No time for patience

ROBIN BROWNLEE -- Edmonton Sun

, Last Updated: 10:42 AM ET

Patience would be easier to come by if the Edmonton Oilers weren't in the throes of a six-game losing streak, this team's longest stretch of futility since 1995.

Back in the lineup for just one of those six defeats, a 7-1 drubbing at the hands of the Colorado Avalanche at Rexall Place Friday, Ryan Smyth knows through experience it's going to take time for his sprained right knee to come around. That's just the way it is.

"I found myself hesitating a bit out there that last game," admitted Smyth after giving the knee a twirl at an optional practice yesterday. "It had only been 13 days when I played.

"It's in the back of my mind, but as I get into the games more and feel more confident that everything is going to be OK, then I can push it a little bit. It's a process."

Smyth, 29, got the green light against the Avalanche after sitting out six games with a second-degree sprain of the MCL, the product of a harmless-looking hit by Vancouver's Bryan Allen Oct. 8.

Back at it a week before many expected, Smyth's return was muted, to say the least, by the waxing administered by the Avs. Smyth could have waited until tomorrow, when the Oilers open a three-game swing in Denver, to come back. That would have bought him an extra four days.

Of course, anybody who watched Smyth return early from surgery to repair a fractured ankle during the 2001-02 season to play for Team Canada at the 2002 Olympics, knows No. 94 isn't big on waiting.

"It's only one game," shrugged Smyth, who played 19:46 against the Avs, but didn't register a shot or a point. "I came back a little early, and it's probably not completely 100 per cent yet, but I'm confident."

It took a plate and surgical screws to put Smyth back together again in 2002. This time, he's relying on a bolstered brace to protect his wonky joint.

"I've got confidence in the brace," he said. "It doesn't hamper my skating or anything like that. Anything that's in my mind, I just have to let it go and get out and play.

"With the injuries I've had, the previous history, I know what it takes to work toward that light at the end of the tunnel."

Smyth needs one goal to reach 200 for his NHL career.

SHOT SHORTAGE

If you don't shoot the puck at the net, chances are it isn't going to go in the net. That's elementary stuff, but clearly a concept not enough Oiler forwards have taken to heart this season.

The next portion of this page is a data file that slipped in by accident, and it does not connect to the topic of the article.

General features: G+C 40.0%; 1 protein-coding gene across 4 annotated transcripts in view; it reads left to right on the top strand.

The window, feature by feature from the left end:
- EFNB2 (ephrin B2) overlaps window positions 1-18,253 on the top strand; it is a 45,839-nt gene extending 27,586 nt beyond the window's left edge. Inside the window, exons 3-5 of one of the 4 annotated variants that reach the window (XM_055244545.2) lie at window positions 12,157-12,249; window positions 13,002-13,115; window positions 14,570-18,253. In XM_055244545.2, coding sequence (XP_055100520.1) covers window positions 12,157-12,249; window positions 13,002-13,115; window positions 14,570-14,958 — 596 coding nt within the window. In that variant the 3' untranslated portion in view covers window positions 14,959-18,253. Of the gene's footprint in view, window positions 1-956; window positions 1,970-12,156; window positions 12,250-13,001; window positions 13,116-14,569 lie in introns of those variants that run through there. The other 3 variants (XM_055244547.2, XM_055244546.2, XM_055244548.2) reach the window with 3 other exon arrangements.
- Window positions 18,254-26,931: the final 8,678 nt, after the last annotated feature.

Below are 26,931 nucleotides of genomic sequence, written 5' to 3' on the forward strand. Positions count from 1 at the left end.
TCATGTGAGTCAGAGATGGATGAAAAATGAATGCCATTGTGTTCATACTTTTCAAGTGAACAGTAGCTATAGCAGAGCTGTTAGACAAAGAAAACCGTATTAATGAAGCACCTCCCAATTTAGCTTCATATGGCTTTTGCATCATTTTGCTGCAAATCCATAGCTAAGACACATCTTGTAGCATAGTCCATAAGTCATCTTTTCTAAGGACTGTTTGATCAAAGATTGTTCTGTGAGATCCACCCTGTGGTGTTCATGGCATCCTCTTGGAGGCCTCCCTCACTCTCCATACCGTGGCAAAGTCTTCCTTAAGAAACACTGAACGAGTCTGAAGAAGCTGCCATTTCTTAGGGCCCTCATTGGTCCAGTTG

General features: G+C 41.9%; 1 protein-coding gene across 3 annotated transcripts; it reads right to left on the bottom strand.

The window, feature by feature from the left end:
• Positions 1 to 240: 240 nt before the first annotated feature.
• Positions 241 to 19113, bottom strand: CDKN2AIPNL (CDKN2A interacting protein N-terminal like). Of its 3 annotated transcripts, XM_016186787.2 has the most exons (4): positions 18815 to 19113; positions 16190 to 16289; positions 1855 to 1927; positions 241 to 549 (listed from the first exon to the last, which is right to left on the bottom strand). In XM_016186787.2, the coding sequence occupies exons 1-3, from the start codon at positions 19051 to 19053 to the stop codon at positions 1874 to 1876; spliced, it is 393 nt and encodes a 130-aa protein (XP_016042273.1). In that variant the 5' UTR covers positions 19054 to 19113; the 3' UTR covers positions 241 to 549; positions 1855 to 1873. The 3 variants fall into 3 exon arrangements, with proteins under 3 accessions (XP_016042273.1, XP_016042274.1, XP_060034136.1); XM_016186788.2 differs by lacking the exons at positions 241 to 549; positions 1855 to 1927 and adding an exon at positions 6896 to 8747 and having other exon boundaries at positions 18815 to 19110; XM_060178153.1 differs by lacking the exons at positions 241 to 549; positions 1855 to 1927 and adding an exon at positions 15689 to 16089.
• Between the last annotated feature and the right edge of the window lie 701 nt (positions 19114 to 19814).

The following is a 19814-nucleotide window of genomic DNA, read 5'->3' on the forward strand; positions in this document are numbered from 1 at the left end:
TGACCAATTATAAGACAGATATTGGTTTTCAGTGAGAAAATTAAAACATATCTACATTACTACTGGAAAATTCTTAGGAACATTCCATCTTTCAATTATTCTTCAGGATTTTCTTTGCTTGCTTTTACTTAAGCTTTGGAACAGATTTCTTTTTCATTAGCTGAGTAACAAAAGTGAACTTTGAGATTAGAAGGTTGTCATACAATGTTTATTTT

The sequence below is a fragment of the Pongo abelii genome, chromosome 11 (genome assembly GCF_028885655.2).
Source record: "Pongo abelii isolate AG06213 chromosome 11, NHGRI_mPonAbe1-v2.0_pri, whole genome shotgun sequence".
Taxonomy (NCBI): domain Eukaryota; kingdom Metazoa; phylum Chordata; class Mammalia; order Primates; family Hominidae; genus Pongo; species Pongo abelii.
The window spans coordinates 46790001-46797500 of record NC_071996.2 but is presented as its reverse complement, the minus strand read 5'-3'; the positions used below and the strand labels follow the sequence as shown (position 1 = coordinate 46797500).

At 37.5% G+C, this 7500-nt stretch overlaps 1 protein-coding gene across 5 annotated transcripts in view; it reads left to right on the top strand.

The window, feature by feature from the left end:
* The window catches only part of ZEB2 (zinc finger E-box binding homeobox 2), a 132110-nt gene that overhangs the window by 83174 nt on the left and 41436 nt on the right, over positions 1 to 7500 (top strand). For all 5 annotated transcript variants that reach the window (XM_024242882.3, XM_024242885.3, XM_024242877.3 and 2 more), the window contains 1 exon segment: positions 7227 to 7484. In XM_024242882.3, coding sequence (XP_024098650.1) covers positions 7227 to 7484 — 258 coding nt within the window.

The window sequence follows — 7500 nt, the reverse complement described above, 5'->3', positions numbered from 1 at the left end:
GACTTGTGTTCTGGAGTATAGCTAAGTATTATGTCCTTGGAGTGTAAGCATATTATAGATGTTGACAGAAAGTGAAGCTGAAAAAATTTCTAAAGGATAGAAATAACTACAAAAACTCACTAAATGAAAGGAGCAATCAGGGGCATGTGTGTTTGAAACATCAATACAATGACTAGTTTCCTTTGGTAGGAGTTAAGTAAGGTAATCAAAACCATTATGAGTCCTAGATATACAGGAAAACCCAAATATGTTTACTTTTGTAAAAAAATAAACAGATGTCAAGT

Outside Jarret Stoll, who went into Sunday's games tied with Atlanta's Marian Hossa for second in shots with 42, the Oilers don't have anybody unloading much rubber at opposing goaltenders.

It's the usual suspects when it comes to lack of shots. Ales Hemsky has no goals and just 17 shots in nine games. Radek Dvorak has just one goal and 19 shots - four of those came against Colorado Friday.

"He's had some unreal rushes where he's undressed guys," assistant coach Craig Simpson says of Hemsky, who'd rather pass or have dental work than shoot the puck.

"Players get tired hearing it, but it's part of the process. They'll hear us in drills saying, 'Shoot the puck. Shoot the puck.' You definitely won't score if you don't shoot."

Even Shawn Horcoff, who has three goals in the seven games he's played, has been stingy with the shots. He's taken just 13. After Stoll, Raffi Torres and Ethan Moreau rank next among Oilers with 25 shots each.

PROLIFIC PACE

If a six-game losing streak doesn't qualify as an emergency, then what does?

Sadly for the Oilers, that logic won't fly as far as putting in a call for 19-year-old Rob Schremp of the London Knights. A roster riddled with injuries and short of players constitutes an emergency, a stretch of rotten results does not. Schremp, scoring at an unconscious pace with the Knights - he has tallied 11-21-32 in only seven games - isn't an option.

AROUND THE RINK: Todd Harvey (high ankle sprain) will make the trip and be available to play ... Edmonton's power play went 1-for-6 against Colorado and is 2-for-37 during the losing streak ... Hemsky doesn't have a point during the losing the streak.


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